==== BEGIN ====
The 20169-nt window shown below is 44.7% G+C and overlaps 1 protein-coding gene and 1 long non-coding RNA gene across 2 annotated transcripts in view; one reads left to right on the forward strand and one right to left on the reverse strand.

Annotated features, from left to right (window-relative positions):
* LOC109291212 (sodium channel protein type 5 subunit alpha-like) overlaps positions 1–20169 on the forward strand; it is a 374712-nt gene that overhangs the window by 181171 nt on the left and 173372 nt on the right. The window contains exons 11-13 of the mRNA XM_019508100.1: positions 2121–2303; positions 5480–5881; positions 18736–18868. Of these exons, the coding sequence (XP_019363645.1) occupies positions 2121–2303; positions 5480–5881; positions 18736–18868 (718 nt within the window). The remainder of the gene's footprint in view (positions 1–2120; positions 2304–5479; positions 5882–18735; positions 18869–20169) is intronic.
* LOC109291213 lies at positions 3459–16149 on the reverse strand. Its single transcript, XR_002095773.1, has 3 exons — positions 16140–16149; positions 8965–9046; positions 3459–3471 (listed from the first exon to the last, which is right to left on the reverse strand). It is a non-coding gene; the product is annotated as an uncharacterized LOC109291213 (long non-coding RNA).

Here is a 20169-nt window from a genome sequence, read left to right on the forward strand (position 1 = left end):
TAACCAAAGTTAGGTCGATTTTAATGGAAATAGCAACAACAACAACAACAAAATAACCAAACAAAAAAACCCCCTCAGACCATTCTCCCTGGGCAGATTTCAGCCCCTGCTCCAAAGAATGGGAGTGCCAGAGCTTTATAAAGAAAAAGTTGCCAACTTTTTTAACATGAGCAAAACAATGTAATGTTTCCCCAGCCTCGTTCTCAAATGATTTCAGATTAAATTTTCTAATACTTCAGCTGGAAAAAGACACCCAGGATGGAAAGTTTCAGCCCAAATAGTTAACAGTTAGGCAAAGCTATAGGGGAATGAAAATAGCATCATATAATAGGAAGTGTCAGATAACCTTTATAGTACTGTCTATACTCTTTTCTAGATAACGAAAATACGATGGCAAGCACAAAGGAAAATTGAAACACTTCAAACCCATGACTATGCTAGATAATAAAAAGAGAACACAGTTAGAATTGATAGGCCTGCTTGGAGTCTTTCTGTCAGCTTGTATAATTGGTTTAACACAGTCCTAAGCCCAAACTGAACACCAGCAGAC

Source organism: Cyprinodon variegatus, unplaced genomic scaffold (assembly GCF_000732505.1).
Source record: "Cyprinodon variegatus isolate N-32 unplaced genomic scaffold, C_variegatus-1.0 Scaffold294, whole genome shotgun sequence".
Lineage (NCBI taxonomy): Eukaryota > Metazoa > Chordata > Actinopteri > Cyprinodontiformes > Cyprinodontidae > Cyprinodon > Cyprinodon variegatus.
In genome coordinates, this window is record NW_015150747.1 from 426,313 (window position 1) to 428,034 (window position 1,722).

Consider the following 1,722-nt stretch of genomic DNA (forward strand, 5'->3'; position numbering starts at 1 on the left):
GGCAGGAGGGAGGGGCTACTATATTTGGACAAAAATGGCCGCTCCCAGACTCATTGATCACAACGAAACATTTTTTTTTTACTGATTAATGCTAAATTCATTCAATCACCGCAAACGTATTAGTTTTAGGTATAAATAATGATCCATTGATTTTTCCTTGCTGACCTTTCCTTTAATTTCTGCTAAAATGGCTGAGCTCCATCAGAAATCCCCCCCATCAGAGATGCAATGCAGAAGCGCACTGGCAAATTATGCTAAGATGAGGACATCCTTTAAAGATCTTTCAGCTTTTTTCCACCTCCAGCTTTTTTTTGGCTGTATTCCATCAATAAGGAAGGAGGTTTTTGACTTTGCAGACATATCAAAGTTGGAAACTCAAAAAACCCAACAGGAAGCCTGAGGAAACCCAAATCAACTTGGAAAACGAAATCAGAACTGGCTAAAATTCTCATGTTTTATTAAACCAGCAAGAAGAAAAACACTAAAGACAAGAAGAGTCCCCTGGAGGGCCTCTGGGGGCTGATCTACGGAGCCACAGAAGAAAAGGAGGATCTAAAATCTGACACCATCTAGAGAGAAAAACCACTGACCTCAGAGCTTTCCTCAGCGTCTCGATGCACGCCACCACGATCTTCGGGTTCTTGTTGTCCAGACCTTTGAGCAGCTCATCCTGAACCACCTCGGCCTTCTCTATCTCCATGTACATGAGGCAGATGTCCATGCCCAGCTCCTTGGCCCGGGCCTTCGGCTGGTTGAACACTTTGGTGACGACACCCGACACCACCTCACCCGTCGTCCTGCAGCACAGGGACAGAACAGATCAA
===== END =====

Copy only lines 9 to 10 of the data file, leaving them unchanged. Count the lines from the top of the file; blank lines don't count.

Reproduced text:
Lineage (NCBI taxonomy): Eukaryota > Metazoa > Chordata > Actinopteri > Cyprinodontiformes > Cyprinodontidae > Cyprinodon > Cyprinodon variegatus.
In genome coordinates, this window is record NW_015150747.1 from 426,313 (window position 1) to 428,034 (window position 1,722).